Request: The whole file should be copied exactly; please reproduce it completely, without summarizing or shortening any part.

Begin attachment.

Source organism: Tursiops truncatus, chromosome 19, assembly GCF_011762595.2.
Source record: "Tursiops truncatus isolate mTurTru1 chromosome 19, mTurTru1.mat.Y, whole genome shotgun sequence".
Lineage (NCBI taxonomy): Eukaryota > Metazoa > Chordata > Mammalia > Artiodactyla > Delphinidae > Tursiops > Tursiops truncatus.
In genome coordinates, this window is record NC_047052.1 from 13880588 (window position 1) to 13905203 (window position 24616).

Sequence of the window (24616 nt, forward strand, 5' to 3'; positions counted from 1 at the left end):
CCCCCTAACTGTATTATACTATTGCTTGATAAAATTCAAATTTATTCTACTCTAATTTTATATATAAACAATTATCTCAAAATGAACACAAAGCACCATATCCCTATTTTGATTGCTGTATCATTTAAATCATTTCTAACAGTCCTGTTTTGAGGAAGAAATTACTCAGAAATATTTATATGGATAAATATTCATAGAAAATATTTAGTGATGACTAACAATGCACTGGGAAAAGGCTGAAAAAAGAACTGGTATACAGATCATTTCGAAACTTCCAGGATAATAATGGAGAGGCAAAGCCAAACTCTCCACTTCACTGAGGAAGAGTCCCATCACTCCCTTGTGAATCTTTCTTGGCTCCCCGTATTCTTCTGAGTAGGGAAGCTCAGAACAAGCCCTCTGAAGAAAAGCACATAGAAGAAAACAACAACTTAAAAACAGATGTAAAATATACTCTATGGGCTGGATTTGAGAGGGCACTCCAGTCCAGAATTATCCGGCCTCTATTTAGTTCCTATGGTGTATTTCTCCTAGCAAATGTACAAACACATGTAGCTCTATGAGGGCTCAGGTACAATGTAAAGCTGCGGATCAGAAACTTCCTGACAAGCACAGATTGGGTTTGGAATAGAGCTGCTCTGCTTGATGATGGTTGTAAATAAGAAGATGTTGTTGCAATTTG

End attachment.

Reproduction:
Source organism: Tursiops truncatus, chromosome 19, assembly GCF_011762595.2.
Source record: "Tursiops truncatus isolate mTurTru1 chromosome 19, mTurTru1.mat.Y, whole genome shotgun sequence".
Lineage (NCBI taxonomy): Eukaryota > Metazoa > Chordata > Mammalia > Artiodactyla > Delphinidae > Tursiops > Tursiops truncatus.
In genome coordinates, this window is record NC_047052.1 from 13880588 (window position 1) to 13905203 (window position 24616).

Sequence of the window (24616 nt, forward strand, 5' to 3'; positions counted from 1 at the left end):
CCCCCTAACTGTATTATACTATTGCTTGATAAAATTCAAATTTATTCTACTCTAATTTTATATATAAACAATTATCTCAAAATGAACACAAAGCACCATATCCCTATTTTGATTGCTGTATCATTTAAATCATTTCTAACAGTCCTGTTTTGAGGAAGAAATTACTCAGAAATATTTATATGGATAAATATTCATAGAAAATATTTAGTGATGACTAACAATGCACTGGGAAAAGGCTGAAAAAAGAACTGGTATACAGATCATTTCGAAACTTCCAGGATAATAATGGAGAGGCAAAGCCAAACTCTCCACTTCACTGAGGAAGAGTCCCATCACTCCCTTGTGAATCTTTCTTGGCTCCCCGTATTCTTCTGAGTAGGGAAGCTCAGAACAAGCCCTCTGAAGAAAAGCACATAGAAGAAAACAACAACTTAAAAACAGATGTAAAATATACTCTATGGGCTGGATTTGAGAGGGCACTCCAGTCCAGAATTATCCGGCCTCTATTTAGTTCCTATGGTGTATTTCTCCTAGCAAATGTACAAACACATGTAGCTCTATGAGGGCTCAGGTACAATGTAAAGCTGCGGATCAGAAACTTCCTGACAAGCACAGATTGGGTTTGGAATAGAGCTGCTCTGCTTGATGATGGTTGTAAATAAGAAGATGTTGTTGCAATTTG